Greetings. I have a problem involving the use of np.matmul inside a function which I am trying to accelerate with the decorator `@njit`

. Since np.matmul causes an error when used in combination with the decorator, I have been trying to use `@overload`

to implement it, but have run into a problem. A small example showcasing the problem is given below:

```
#importing the requisite libraries
import numpy as np
from numba import njit, types
from numba.extending import overload
#trying to implement a @njit version of np.matmul
@overload(np.matmul)
def jit_matmul(x,y):
if isinstance(x,types.Array) and isinstance(y,types.Array):
def impl(x,y):
return x+y
return impl
#just defining a function f(x) for convenience and future use
@njit
def f(x,y):
return np.matmul(x,y)
#These matrices are to check whether the code is working
a = np.matrix([[2.0, 4.0], [4.0, 5.6]])
b = np.matrix([[2.1, 4.1], [4.1, 5.6]])
```

However, I get an error to the effect of:

`TypingError: Failed in nopython mode pipeline (step: native lowering)

Failed in nopython mode pipeline (step: nopython frontend)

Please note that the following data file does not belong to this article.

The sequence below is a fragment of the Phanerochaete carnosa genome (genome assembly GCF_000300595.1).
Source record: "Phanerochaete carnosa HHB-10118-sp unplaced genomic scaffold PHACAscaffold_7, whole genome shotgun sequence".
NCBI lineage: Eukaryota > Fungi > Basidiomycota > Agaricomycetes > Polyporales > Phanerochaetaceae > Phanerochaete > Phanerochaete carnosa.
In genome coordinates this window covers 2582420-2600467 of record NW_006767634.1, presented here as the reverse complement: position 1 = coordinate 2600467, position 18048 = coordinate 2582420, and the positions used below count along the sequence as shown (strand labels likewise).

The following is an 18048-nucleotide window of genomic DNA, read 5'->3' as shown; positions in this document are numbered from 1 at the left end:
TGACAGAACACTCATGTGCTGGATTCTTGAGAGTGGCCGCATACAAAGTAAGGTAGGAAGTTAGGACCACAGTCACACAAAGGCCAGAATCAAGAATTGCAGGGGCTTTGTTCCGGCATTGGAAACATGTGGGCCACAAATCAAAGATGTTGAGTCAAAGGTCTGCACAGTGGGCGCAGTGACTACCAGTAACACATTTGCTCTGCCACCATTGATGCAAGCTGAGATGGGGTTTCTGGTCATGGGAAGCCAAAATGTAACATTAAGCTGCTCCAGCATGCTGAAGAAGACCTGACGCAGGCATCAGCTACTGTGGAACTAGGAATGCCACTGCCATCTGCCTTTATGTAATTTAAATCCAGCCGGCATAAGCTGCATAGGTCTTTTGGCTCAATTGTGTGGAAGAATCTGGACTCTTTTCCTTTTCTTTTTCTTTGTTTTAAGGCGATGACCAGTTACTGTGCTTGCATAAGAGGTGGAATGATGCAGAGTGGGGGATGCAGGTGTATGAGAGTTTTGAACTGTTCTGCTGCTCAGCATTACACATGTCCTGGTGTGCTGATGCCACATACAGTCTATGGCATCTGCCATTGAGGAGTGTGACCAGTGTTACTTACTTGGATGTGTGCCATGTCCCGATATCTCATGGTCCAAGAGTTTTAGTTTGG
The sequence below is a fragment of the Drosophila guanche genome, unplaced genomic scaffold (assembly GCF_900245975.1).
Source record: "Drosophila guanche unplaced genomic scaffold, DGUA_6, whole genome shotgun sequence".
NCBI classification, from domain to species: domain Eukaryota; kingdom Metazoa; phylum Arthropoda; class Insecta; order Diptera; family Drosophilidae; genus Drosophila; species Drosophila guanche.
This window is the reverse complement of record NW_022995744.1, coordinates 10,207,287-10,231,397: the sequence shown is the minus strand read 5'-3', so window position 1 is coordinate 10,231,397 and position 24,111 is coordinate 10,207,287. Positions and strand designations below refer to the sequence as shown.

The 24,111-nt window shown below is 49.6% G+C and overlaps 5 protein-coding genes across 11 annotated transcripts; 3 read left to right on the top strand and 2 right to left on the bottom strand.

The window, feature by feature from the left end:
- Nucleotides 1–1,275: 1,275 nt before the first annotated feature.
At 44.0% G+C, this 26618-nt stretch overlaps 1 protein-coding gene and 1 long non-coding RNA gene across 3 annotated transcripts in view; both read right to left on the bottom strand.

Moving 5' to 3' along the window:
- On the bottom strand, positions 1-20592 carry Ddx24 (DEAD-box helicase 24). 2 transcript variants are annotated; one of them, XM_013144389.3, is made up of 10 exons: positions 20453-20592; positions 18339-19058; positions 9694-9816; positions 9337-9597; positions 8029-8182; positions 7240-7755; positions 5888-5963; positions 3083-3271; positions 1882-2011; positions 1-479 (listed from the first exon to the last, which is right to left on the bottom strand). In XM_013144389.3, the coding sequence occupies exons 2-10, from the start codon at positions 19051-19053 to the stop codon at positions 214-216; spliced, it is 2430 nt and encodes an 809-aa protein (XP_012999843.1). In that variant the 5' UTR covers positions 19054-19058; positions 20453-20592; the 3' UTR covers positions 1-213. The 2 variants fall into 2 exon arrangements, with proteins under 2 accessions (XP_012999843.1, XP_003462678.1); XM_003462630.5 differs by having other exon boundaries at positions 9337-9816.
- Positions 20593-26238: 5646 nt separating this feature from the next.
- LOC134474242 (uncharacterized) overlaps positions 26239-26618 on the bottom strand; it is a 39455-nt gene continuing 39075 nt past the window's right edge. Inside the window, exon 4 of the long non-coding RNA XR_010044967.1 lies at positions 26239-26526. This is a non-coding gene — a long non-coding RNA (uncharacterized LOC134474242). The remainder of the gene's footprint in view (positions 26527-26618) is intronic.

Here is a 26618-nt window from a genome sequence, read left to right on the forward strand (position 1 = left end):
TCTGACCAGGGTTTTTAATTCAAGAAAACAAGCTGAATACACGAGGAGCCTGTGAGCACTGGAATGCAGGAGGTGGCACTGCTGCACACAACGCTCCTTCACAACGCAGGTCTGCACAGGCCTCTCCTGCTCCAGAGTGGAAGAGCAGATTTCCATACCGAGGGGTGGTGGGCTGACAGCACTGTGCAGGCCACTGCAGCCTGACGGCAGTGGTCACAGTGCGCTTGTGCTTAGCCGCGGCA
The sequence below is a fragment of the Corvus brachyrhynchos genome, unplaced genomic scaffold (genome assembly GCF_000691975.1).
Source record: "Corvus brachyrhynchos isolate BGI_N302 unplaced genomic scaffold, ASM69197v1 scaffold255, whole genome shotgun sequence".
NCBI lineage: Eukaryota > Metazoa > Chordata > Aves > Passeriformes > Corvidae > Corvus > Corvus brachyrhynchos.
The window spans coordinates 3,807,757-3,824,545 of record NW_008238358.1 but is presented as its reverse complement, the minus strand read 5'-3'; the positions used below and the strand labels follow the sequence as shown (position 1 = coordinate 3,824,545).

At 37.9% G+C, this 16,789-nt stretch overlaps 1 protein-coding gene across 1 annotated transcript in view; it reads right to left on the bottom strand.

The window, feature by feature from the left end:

No implementation of function Function(<ufunc āmatmulā>) found for signature:

matmul(float64, float64)`

There is some other stuff in the error, but I believe this is the important part. Iām quite a beginner in Numba and would appreciate any assistance. Thank you.

Do you really need `np.matmul`

? If so, itās probably best to give an example that emphasizes this. Your current example would also work fine with the normal dot-product operator. The differences are explained in the ānotesā at:

https://numpy.org/doc/stable/reference/generated/numpy.matmul.html

```
import numpy as np
from numba import njit
@njit
def f(x,y): return x @ y
a = np.array([[2.0, 4.0], [4.0, 5.6]])
b = np.array([[2.1, 4.1], [4.1, 5.6]])
r_nb = f(a, b)
r_py = a @ b
r_np = np.matmul(a, b)
np.testing.assert_array_equal(r_nb, r_py)
np.testing.assert_array_equal(r_nb, r_np)
```

1 Like

Thank you for the reply. This solves the problem rather neatly. Just one last question, if you donāt mind. In my original code snippet, am I doing something wrong? This is just for my curiosity, your previous reply has solved my immediate problem.

1 Like

No not all, what you tried is perfectly reasonable as far as Iām concerned. But even with plain Numpy (no Numba) the use both `np.matrix`

(over `np.array`

) and using `np.matmul`

(over `@`

or `np.dot`

) are somewhat of a niche, and therefore less well supported in general, and thatās also true for Numba as youāve now found out.

As said, there are some subtle differences between `@`

/`np.dot`

and `np.matmul`

, so there is a distinct use case for the latter, hence my question. But for most people a āplainā dot product on two arrays is often fine, so perhaps a better default until you really need the specifics of `matrix`

/`matmul`

.

1 Like

I take your point. Thank you again for your assistance and the information.